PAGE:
• Successful Purple Cow companies like Logitech and Lionel Poilane's bakery create remarkable products worth talking about. They gain attention and spread through word-of-mouth.

  • The key lessons are to make remarkable products, measure results, and optimize based on what works. Avoid bland mass-marketed products that fail to gain attention.

    Here are the key points from the passage:

  • Successful companies often create a "Purple Cow" - something truly remarkable and innovative that captures attention. But they then often fail to reinvent themselves, coasting on past success while becoming boring.

  • Being remarkable brings huge benefits like prestige, power, satisfaction, and financial rewards. But it also requires taking risks and facing potential failure.

  • The opposite of remarkable is not bad, but merely "very good." Very good is forgettable, while remarkable ideas spread.

  • Companies should milk their Purple Cow for profits, but also work to create the next one when those benefits fade.

  • On Wall Street, companies that created a Purple Cow and proved it were more likely to have successful IPOs during the dot-com boom. But most then took profits rather than reinvesting in more innovation.

  • The essence is that companies and people need to take risks to create innovative Purple Cows. But they also need to continuously reinvent themselves rather than coasting on old success. Remarkable ideas bring rewards, but they fade without continuous innovation.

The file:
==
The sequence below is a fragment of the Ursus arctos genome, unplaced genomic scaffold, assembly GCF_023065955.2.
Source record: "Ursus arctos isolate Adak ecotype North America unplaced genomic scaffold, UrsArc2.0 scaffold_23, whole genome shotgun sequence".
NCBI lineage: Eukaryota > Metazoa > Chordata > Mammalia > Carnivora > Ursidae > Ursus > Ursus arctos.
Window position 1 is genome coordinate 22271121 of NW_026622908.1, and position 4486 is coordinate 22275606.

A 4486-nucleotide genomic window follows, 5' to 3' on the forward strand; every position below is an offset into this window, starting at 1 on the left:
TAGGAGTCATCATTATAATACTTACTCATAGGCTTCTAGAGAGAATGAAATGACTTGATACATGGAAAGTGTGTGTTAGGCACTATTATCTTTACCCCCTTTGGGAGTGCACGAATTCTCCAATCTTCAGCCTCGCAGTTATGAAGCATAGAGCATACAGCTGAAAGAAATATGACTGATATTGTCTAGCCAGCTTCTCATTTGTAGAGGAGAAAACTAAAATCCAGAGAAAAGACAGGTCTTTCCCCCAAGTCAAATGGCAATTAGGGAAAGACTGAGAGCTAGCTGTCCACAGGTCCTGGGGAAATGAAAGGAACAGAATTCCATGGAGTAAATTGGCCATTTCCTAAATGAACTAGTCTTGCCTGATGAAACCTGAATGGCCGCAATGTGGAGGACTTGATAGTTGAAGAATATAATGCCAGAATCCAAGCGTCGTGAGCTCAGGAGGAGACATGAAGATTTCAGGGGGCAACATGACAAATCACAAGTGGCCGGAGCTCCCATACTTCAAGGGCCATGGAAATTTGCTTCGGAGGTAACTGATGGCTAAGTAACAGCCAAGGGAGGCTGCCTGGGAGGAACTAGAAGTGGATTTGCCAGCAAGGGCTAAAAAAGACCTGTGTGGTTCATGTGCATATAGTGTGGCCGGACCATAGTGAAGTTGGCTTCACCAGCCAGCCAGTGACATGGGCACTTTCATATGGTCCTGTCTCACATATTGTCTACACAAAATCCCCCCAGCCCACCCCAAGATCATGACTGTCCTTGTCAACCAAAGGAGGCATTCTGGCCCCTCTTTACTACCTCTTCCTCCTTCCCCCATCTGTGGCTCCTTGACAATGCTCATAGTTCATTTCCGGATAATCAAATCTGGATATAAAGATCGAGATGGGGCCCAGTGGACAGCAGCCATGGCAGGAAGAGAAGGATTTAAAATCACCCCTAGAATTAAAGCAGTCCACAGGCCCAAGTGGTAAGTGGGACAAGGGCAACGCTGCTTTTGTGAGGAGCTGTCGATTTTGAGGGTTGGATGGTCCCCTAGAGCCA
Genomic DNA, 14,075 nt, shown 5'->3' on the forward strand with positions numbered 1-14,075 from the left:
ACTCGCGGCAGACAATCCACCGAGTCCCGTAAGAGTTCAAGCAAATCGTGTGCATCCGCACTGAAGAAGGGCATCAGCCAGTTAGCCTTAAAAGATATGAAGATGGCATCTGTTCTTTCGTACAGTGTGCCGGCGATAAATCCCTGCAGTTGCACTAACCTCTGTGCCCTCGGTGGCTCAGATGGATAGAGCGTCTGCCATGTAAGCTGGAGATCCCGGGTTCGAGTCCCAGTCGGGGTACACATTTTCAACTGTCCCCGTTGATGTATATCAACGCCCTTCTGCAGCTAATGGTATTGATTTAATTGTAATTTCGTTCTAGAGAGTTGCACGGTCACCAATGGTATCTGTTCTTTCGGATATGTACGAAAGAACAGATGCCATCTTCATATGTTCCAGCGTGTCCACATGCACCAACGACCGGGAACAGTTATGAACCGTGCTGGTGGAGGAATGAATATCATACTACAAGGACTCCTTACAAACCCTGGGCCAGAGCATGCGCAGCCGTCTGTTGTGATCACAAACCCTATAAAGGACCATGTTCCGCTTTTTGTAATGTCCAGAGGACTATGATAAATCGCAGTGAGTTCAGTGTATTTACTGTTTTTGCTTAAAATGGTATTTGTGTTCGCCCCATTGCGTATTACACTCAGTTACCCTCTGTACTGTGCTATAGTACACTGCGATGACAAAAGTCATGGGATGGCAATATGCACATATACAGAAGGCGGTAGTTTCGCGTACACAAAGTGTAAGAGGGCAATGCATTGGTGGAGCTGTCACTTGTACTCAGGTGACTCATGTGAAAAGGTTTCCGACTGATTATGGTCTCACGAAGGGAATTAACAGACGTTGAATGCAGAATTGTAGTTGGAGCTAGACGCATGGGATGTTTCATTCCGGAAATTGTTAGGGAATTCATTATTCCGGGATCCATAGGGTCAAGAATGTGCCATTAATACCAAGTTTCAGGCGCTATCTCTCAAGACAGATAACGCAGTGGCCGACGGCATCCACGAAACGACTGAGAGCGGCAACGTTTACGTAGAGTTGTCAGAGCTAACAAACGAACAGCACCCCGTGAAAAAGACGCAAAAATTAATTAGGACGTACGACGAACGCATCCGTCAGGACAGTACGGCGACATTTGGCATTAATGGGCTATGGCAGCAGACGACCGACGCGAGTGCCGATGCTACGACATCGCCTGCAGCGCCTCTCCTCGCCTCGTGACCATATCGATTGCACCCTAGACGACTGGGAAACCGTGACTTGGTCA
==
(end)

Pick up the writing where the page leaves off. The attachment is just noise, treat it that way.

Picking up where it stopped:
Here is a summary of the key points about innovation at the United States Postal Service:

  • The USPS has a very conservative, change-resistant audience of big customers and individual mailers.

  • Big direct marketing customers don't want the system to change because they've optimized for the current system. Individuals also have little desire to change their mailing habits.

  • Most new initiatives from the USPS are ignored or met with disdain, as their audience resists change.

  • The USPS faces challenges in innovating due to this conservative audience. Big innovations are likely to face resistance.

  • Smaller innovations may be more likely to be accepted. The USPS needs to balance major changes with incremental improvements that appeal to their change-resistant core audience.

The main point is that the conservative audience of the USPS makes it difficult for them to innovate successfully, especially with big changes. Smaller innovations may be more likely to take hold.

Here are a few key points on creating a Purple Cow:

  • There is no foolproof formula or plan. The Purple Cow is remarkable in just the right way - it can't be replicated easily.

  • The process involves pushing the edges and boundaries to see where you can innovate and stand out. Evaluate all the P's - product, pricing, promotion, etc. - to understand the landscape and see where you can stretch.